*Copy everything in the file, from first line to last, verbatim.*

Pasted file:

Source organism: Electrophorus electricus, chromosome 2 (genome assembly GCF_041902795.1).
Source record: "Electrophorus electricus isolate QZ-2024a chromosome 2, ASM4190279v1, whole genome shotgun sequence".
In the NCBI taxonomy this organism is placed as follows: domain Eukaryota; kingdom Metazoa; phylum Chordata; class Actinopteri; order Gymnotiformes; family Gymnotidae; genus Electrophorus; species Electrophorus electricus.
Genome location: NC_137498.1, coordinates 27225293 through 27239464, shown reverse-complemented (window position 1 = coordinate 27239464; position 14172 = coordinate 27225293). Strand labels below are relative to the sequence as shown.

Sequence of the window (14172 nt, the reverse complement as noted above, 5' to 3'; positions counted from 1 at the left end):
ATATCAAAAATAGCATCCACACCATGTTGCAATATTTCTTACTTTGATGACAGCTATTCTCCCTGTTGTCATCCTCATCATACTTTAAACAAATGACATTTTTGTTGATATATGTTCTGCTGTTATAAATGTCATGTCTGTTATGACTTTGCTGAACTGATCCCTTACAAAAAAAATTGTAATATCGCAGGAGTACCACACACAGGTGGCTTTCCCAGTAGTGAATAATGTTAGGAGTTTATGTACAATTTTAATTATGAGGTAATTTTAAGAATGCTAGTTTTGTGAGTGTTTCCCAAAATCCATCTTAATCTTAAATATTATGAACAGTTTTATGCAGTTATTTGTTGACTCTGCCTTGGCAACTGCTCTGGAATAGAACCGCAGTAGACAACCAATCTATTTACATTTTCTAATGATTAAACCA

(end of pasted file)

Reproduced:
Source organism: Electrophorus electricus, chromosome 2 (genome assembly GCF_041902795.1).
Source record: "Electrophorus electricus isolate QZ-2024a chromosome 2, ASM4190279v1, whole genome shotgun sequence".
In the NCBI taxonomy this organism is placed as follows: domain Eukaryota; kingdom Metazoa; phylum Chordata; class Actinopteri; order Gymnotiformes; family Gymnotidae; genus Electrophorus; species Electrophorus electricus.
Genome location: NC_137498.1, coordinates 27225293 through 27239464, shown reverse-complemented (window position 1 = coordinate 27239464; position 14172 = coordinate 27225293). Strand labels below are relative to the sequence as shown.

Sequence of the window (14172 nt, the reverse complement as noted above, 5' to 3'; positions counted from 1 at the left end):
ATATCAAAAATAGCATCCACACCATGTTGCAATATTTCTTACTTTGATGACAGCTATTCTCCCTGTTGTCATCCTCATCATACTTTAAACAAATGACATTTTTGTTGATATATGTTCTGCTGTTATAAATGTCATGTCTGTTATGACTTTGCTGAACTGATCCCTTACAAAAAAAATTGTAATATCGCAGGAGTACCACACACAGGTGGCTTTCCCAGTAGTGAATAATGTTAGGAGTTTATGTACAATTTTAATTATGAGGTAATTTTAAGAATGCTAGTTTTGTGAGTGTTTCCCAAAATCCATCTTAATCTTAAATATTATGAACAGTTTTATGCAGTTATTTGTTGACTCTGCCTTGGCAACTGCTCTGGAATAGAACCGCAGTAGACAACCAATCTATTTACATTTTCTAATGATTAAACCA